1. Procedures are in place to prevent any unauthorised entries in the            
   grant waiting list
2. Policies and procedures for allocating grant resources are clearly            
   defined and documented
3. Procedures are in place for dealing with complaints and allegations           
   in relation to grant issues
4. The validity of certificates of title has been verified                       
5. The occupation of the property in the year after the grant is finalised         
   has been confirmed


Control objective: The level of grant is correctly and accurately calculated in accordance
with statutory requirements.


6. A check of the accuracy of the applicant’s declaration of assets                
   (relating to the means test) has been undertaken with other systems
   within the council e.g. housing benefits system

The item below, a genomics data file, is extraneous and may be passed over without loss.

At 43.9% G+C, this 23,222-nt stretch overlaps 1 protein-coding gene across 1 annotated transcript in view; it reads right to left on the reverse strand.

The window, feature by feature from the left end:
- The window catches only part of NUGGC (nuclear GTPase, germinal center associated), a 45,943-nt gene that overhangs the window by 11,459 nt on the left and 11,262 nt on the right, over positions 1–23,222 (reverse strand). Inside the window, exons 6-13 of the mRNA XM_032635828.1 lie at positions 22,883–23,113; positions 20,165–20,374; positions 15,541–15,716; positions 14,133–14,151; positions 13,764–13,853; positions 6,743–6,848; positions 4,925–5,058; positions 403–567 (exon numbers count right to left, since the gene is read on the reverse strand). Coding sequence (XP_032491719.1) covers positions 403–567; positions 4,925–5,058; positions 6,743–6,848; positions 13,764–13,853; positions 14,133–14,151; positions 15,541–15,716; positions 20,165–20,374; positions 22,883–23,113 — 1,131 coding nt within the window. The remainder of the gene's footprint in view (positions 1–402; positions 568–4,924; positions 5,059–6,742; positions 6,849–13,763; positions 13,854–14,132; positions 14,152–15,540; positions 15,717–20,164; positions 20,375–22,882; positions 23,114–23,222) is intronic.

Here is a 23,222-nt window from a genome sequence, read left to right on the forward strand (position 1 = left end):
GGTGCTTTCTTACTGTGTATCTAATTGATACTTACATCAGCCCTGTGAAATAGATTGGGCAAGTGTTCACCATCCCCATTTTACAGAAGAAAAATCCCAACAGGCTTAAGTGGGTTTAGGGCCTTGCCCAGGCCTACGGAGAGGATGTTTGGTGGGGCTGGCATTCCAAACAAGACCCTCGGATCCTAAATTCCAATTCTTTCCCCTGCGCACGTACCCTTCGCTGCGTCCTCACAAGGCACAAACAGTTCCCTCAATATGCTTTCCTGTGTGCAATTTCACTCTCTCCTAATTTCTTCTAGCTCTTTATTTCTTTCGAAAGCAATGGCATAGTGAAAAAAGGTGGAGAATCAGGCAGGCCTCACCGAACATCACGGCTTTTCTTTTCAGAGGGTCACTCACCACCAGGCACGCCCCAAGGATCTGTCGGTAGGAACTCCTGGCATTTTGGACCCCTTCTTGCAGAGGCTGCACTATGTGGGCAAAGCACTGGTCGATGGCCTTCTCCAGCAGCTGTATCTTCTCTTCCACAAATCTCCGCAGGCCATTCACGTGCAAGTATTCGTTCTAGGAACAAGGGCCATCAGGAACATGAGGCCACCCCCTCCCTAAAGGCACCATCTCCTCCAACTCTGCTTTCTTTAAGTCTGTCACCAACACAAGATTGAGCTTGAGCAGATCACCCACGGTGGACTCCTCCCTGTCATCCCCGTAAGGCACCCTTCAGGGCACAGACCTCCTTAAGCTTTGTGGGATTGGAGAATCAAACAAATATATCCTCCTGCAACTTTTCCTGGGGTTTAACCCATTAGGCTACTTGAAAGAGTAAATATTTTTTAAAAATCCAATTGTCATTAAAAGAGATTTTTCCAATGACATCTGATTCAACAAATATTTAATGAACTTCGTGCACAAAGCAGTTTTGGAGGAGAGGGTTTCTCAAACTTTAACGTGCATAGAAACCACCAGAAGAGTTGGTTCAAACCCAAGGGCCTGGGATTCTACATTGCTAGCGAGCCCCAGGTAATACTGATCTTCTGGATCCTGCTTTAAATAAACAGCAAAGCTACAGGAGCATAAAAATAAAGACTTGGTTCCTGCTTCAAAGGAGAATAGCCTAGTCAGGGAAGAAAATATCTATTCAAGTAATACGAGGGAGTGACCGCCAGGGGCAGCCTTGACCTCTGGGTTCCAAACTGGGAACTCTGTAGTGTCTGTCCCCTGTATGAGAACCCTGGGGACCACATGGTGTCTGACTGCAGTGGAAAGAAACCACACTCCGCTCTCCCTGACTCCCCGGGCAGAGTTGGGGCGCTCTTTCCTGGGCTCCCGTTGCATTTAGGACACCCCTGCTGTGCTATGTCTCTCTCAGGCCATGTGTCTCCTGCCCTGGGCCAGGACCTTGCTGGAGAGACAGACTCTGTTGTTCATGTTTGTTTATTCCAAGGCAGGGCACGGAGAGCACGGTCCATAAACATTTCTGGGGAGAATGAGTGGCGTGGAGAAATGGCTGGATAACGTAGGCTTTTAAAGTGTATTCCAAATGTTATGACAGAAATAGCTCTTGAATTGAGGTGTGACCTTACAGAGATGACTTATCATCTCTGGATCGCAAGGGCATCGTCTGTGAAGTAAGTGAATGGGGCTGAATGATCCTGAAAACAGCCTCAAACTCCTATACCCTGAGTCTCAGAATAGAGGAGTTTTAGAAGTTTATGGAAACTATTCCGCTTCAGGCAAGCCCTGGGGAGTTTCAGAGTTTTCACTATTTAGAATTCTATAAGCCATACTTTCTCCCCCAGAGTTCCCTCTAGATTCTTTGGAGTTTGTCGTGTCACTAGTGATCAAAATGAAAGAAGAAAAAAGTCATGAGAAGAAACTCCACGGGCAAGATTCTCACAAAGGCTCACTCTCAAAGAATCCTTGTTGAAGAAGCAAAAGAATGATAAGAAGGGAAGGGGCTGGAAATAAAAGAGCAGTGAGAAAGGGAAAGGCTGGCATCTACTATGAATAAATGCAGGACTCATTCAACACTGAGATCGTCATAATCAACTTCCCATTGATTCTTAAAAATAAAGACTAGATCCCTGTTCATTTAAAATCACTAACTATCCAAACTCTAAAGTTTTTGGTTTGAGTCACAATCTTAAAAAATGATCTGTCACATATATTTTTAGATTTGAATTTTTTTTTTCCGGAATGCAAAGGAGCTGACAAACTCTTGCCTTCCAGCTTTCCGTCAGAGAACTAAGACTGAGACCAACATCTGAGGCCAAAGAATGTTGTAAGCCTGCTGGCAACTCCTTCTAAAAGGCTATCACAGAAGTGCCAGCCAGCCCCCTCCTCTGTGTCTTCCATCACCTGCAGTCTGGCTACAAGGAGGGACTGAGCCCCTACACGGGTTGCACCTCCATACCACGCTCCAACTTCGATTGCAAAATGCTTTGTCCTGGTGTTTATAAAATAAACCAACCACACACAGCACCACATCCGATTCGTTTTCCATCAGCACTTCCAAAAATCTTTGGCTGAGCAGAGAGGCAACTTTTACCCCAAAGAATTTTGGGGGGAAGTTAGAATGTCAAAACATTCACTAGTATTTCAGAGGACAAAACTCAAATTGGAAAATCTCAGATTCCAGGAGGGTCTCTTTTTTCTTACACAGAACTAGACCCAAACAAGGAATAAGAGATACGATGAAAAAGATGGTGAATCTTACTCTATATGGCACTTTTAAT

7. Initial inspections are sufficiently detailed to enable the bulk of             
   additional works required to be identified at an early stage
8. The council requires valid reasons when the contractor doing the                
    work is not the one providing the approved estimate
9. The council requires valid reasons when any sub-contractor involved             
    in the work is not the one providing the approved estimate
10. The council monitors the contractors invited to tender by individual           
    agents
11. Apparent links between particular agents and contractors are                   
    followed up
12. The council calculates its own estimates of costs of work to guard             
    against collusion between builders in the provision of estimates
13. Any Schedule of Rates used by the council is kept confidential                 
14. Systems are in place to ensure that, where the council has paid for            
    work carried out in advance of the grant’s approval, there are valid
    reasons for doing so